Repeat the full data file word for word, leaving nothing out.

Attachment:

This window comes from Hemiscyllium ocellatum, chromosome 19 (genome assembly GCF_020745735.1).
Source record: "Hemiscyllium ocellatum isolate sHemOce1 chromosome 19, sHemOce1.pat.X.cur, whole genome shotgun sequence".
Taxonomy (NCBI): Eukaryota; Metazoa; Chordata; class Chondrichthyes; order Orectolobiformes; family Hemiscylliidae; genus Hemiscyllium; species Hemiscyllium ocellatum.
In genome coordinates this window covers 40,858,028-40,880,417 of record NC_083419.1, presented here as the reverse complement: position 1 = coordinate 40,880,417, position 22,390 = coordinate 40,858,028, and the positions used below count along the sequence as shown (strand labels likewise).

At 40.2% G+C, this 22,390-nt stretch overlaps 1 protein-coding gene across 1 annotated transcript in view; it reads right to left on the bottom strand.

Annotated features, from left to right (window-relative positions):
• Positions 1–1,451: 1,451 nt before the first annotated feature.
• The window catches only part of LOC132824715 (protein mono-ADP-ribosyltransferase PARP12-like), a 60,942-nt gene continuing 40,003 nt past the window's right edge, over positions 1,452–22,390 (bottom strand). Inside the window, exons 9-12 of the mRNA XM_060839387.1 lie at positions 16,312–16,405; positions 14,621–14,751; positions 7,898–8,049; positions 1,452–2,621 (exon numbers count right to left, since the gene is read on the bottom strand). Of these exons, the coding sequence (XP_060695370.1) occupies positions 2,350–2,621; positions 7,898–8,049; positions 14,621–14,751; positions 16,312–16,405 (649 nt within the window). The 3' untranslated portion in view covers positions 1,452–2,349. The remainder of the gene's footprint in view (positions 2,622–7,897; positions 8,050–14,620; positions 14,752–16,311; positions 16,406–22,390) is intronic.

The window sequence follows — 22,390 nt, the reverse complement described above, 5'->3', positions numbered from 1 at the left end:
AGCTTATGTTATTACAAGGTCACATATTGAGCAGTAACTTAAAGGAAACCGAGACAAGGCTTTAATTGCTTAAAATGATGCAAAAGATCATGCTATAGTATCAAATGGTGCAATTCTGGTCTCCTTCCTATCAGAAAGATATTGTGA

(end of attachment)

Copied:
This window comes from Hemiscyllium ocellatum, chromosome 19 (genome assembly GCF_020745735.1).
Source record: "Hemiscyllium ocellatum isolate sHemOce1 chromosome 19, sHemOce1.pat.X.cur, whole genome shotgun sequence".
Taxonomy (NCBI): Eukaryota; Metazoa; Chordata; class Chondrichthyes; order Orectolobiformes; family Hemiscylliidae; genus Hemiscyllium; species Hemiscyllium ocellatum.
In genome coordinates this window covers 40,858,028-40,880,417 of record NC_083419.1, presented here as the reverse complement: position 1 = coordinate 40,880,417, position 22,390 = coordinate 40,858,028, and the positions used below count along the sequence as shown (strand labels likewise).

At 40.2% G+C, this 22,390-nt stretch overlaps 1 protein-coding gene across 1 annotated transcript in view; it reads right to left on the bottom strand.

Annotated features, from left to right (window-relative positions):
• Positions 1–1,451: 1,451 nt before the first annotated feature.
• The window catches only part of LOC132824715 (protein mono-ADP-ribosyltransferase PARP12-like), a 60,942-nt gene continuing 40,003 nt past the window's right edge, over positions 1,452–22,390 (bottom strand). Inside the window, exons 9-12 of the mRNA XM_060839387.1 lie at positions 16,312–16,405; positions 14,621–14,751; positions 7,898–8,049; positions 1,452–2,621 (exon numbers count right to left, since the gene is read on the bottom strand). Of these exons, the coding sequence (XP_060695370.1) occupies positions 2,350–2,621; positions 7,898–8,049; positions 14,621–14,751; positions 16,312–16,405 (649 nt within the window). The 3' untranslated portion in view covers positions 1,452–2,349. The remainder of the gene's footprint in view (positions 2,622–7,897; positions 8,050–14,620; positions 14,752–16,311; positions 16,406–22,390) is intronic.

The window sequence follows — 22,390 nt, the reverse complement described above, 5'->3', positions numbered from 1 at the left end:
AGCTTATGTTATTACAAGGTCACATATTGAGCAGTAACTTAAAGGAAACCGAGACAAGGCTTTAATTGCTTAAAATGATGCAAAAGATCATGCTATAGTATCAAATGGTGCAATTCTGGTCTCCTTCCTATCAGAAAGATATTGTGA